You can’t get a true appreciation of the Dougmon system from a photo or video.  The feel of the grip, which has been ergonomically created to alleviate pressure points in the hand, makes hours of shooting a comfortable experience for the user.  The ball head in the grip has been created almost as one would create a surgical steel ball joint replacement.  The action of the grip is smooth like a fluid head, with loose to lock tension. The adjustable arm is made from stainless steel and aircraft aluminum to balance the weight and strength needs of a camera operator. The Dougmon arm can be adjusted for any arm length; the adjustable strap allows the rig to fit all the way from a bare arm to one dressed in heavy snow gear.  The forearm support was made so it would not pinch yet fit perfectly in the crook of your elbow so as to create balance and weight control.  The strap around the forearm support is made to adjust and release quickly allowing the operator to get in and out of the rig fast and effortlessly.  

Once the Dougmon was designed, we started to think of all the other positions Pros could use it in the field. Check out our website for ways to position the Dougmon when on your arm, off your arm, in monopod mode, etc.  Adding the Slingmon to the mix expands the Dougmon system even more, allowing two hands on the camera, and allows heavier camera support.  I’ve been using that system with an EX3 while working on the TLC reality show Sister Wives I think you can view the show online or on demand.  Although it worked well I wasn’t satisfied (the EX3 was a little too front heavy for the Dougmon with Slingmon) so with necessity being the mother of invention, I am now finishing final touches on a vest/harness system to use with the Dougmon, which allows support of a 12 lb. camera.  This system will keep both hands on the camera and allow a pro to shoot that way for hours. We will introduce the new vest/harness system at SxSW and NAB this year.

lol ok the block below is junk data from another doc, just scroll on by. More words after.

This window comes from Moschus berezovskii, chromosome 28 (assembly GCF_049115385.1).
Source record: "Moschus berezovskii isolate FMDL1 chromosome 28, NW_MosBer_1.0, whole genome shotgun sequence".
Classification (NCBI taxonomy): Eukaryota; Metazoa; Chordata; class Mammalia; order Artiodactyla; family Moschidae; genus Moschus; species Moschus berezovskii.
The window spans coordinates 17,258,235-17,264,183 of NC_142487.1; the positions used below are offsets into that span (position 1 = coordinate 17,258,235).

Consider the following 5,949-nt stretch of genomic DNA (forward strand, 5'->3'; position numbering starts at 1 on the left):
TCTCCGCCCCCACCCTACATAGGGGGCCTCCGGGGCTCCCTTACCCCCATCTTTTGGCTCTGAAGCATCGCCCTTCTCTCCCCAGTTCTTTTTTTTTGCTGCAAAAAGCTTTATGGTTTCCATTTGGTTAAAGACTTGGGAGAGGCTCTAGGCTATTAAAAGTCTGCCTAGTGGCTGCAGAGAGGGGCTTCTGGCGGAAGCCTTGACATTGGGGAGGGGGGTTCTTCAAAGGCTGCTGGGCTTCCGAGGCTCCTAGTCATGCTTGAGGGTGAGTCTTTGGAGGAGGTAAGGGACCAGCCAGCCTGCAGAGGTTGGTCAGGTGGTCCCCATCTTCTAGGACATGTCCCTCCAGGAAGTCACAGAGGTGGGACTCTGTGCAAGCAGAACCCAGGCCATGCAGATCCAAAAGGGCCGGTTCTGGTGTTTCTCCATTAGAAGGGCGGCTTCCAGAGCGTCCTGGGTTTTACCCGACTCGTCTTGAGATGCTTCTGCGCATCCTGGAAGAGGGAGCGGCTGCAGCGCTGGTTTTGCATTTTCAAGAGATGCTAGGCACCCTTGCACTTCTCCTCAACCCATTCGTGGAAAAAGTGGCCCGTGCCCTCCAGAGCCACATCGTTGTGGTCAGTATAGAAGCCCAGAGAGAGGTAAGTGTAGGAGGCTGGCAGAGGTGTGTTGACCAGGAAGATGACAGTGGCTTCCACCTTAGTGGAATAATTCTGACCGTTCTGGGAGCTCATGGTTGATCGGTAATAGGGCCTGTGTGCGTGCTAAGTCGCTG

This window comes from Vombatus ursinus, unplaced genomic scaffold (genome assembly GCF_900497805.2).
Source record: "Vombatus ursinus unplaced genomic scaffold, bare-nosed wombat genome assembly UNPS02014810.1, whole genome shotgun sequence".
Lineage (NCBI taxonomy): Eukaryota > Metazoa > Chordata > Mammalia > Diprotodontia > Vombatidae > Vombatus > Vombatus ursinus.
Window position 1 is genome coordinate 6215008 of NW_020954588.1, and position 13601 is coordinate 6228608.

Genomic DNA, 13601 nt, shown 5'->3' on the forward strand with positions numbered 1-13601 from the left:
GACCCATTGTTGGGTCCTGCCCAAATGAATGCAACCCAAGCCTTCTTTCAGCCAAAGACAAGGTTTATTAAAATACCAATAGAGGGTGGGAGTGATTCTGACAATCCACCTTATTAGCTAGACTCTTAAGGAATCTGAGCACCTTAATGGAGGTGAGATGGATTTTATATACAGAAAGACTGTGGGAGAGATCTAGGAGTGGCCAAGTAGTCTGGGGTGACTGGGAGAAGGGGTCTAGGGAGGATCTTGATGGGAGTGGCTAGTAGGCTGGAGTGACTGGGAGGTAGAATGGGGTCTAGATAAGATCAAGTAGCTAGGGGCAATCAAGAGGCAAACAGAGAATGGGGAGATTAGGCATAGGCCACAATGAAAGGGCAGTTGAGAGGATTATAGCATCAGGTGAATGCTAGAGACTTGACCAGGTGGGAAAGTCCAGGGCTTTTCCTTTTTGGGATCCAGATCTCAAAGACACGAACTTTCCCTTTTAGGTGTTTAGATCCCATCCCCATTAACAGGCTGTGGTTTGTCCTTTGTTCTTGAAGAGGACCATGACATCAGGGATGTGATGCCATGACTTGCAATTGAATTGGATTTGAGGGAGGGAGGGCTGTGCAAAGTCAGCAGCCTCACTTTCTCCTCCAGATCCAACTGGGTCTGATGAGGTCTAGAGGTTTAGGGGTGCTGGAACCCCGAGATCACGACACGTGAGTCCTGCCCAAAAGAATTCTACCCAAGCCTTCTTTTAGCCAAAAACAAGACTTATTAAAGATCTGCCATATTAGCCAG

As far as footage shot with the Dougmon system, please check out our website – we have a few examples there now and will get more as we can.  It’s a double edge sword putting raw footage on a site, as some of the footage is obvious that it is not to be considered “usable” but is there so you can see the transitions between shots when the camera is still running.  Some folks may dis the shots as “not good” without realizing those shots would never appear in a finished work.  Also, the quality of the footage is dependent upon the ability of the shooter.  Generally a professional documentary shooter can know the value of the instrument by the way it works for them, how it feels for them and what type of footage they need to capture.  The Dougmon system is not for everyone, or every type of shooter.  It is manufactured with the professional Documentary style shooter in mind.

In the next year we hope to introduce a consumer model of the Dougmon system, which will be priced for consumers and hobbyists. It will be great for GoPros and small handycams or Smart Phones. Hopefully that smaller model will make the folks on CheesyCam happier with the price point.

If you’ve made it all the way here in this comment, thank you.  I’m just a cameraman shooting everyday for a living.  I use the Dougmon System in my work – it heightens my creativity – it is like my paintbrush; I find it to be the perfect instrument for my shooting style.